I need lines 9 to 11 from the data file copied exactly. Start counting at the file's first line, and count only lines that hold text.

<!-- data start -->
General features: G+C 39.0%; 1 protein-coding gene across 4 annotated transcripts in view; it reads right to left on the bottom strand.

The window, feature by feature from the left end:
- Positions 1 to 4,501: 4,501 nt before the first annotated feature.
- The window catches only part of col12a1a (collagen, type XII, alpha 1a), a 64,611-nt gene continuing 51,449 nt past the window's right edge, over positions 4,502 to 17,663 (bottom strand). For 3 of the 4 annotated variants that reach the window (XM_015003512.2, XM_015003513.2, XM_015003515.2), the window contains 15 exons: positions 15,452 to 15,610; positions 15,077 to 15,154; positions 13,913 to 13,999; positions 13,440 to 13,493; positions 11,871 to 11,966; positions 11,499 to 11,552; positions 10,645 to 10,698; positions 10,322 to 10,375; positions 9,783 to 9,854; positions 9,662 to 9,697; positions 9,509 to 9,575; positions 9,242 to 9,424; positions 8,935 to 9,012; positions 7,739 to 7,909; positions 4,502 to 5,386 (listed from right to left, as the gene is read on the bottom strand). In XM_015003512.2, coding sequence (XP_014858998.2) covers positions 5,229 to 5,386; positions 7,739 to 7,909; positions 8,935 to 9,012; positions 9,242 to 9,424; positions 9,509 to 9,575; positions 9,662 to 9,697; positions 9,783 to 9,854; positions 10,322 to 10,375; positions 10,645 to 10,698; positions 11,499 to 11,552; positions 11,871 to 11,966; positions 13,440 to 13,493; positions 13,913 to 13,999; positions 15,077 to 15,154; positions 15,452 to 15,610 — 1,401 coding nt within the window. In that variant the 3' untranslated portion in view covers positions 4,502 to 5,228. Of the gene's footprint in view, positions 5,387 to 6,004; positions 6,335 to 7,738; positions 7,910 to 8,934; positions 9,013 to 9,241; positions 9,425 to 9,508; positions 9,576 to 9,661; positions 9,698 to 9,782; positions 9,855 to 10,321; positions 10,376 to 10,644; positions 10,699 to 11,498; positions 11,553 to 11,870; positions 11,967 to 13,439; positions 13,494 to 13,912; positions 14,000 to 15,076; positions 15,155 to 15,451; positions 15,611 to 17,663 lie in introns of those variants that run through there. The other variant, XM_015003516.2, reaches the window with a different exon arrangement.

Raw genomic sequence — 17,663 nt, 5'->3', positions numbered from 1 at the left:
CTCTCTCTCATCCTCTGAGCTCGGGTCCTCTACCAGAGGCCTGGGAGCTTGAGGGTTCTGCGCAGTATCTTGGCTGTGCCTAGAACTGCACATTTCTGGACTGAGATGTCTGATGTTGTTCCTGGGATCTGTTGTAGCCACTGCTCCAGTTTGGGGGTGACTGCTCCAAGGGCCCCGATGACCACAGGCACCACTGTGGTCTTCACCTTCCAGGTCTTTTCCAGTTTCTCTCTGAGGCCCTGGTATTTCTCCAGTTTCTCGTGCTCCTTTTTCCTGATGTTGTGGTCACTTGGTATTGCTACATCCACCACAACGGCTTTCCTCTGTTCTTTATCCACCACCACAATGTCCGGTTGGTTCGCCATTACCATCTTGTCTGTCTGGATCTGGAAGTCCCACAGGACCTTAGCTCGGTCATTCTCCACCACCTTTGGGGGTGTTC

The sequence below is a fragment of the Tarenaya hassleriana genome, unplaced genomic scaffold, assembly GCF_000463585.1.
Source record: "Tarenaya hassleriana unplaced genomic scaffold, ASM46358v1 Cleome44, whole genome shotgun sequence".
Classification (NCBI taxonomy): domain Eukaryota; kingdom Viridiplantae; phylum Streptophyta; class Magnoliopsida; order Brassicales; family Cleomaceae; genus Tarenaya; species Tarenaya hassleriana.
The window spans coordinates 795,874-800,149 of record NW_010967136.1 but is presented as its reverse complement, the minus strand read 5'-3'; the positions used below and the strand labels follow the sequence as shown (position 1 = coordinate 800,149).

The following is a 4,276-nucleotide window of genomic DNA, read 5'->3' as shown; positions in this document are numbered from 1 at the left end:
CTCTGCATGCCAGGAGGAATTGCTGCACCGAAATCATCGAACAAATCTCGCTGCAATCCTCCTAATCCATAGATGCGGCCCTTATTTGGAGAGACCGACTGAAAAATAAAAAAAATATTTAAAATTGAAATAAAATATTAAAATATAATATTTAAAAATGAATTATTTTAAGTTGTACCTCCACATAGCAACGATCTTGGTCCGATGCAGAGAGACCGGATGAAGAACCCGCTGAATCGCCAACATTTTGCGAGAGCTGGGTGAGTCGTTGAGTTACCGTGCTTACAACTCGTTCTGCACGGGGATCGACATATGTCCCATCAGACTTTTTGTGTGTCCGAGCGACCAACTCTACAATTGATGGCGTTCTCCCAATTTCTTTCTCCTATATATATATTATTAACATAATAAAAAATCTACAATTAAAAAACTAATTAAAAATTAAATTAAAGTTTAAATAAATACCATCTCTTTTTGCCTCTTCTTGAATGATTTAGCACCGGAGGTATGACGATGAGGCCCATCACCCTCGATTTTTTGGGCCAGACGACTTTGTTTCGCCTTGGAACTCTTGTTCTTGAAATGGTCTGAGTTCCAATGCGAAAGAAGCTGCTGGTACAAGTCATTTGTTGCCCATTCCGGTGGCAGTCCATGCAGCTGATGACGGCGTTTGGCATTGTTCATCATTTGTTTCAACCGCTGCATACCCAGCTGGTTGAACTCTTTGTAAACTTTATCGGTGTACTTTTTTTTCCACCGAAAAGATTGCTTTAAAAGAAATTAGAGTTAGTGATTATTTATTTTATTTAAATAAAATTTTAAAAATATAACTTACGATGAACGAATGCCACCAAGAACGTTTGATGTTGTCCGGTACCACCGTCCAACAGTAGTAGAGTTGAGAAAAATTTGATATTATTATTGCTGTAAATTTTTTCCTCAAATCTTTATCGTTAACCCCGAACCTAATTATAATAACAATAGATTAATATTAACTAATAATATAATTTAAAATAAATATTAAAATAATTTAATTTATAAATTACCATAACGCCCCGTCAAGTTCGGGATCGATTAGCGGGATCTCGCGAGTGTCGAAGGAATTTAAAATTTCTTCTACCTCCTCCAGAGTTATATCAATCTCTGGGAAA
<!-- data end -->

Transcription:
Classification (NCBI taxonomy): domain Eukaryota; kingdom Viridiplantae; phylum Streptophyta; class Magnoliopsida; order Brassicales; family Cleomaceae; genus Tarenaya; species Tarenaya hassleriana.
The window spans coordinates 795,874-800,149 of record NW_010967136.1 but is presented as its reverse complement, the minus strand read 5'-3'; the positions used below and the strand labels follow the sequence as shown (position 1 = coordinate 800,149).

The following is a 4,276-nucleotide window of genomic DNA, read 5'->3' as shown; positions in this document are numbered from 1 at the left end: